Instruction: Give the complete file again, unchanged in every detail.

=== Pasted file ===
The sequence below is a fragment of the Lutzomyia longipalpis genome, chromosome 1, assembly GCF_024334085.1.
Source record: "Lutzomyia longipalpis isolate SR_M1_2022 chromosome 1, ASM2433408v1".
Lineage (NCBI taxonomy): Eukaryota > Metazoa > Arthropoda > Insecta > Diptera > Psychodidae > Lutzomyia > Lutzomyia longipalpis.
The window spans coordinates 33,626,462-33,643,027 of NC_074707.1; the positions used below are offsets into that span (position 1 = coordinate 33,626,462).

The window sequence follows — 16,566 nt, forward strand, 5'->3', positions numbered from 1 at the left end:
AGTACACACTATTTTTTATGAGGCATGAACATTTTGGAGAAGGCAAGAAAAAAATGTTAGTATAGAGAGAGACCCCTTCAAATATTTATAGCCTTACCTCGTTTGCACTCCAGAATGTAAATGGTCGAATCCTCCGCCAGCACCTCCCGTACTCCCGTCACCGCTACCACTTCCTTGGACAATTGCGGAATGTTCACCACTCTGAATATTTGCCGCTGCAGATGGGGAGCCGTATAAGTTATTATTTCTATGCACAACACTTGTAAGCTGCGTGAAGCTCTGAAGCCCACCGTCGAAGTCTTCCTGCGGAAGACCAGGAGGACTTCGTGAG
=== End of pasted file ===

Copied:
The sequence below is a fragment of the Lutzomyia longipalpis genome, chromosome 1, assembly GCF_024334085.1.
Source record: "Lutzomyia longipalpis isolate SR_M1_2022 chromosome 1, ASM2433408v1".
Lineage (NCBI taxonomy): Eukaryota > Metazoa > Arthropoda > Insecta > Diptera > Psychodidae > Lutzomyia > Lutzomyia longipalpis.
The window spans coordinates 33,626,462-33,643,027 of NC_074707.1; the positions used below are offsets into that span (position 1 = coordinate 33,626,462).

The window sequence follows — 16,566 nt, forward strand, 5'->3', positions numbered from 1 at the left end:
AGTACACACTATTTTTTATGAGGCATGAACATTTTGGAGAAGGCAAGAAAAAAATGTTAGTATAGAGAGAGACCCCTTCAAATATTTATAGCCTTACCTCGTTTGCACTCCAGAATGTAAATGGTCGAATCCTCCGCCAGCACCTCCCGTACTCCCGTCACCGCTACCACTTCCTTGGACAATTGCGGAATGTTCACCACTCTGAATATTTGCCGCTGCAGATGGGGAGCCGTATAAGTTATTATTTCTATGCACAACACTTGTAAGCTGCGTGAAGCTCTGAAGCCCACCGTCGAAGTCTTCCTGCGGAAGACCAGGAGGACTTCGTGAG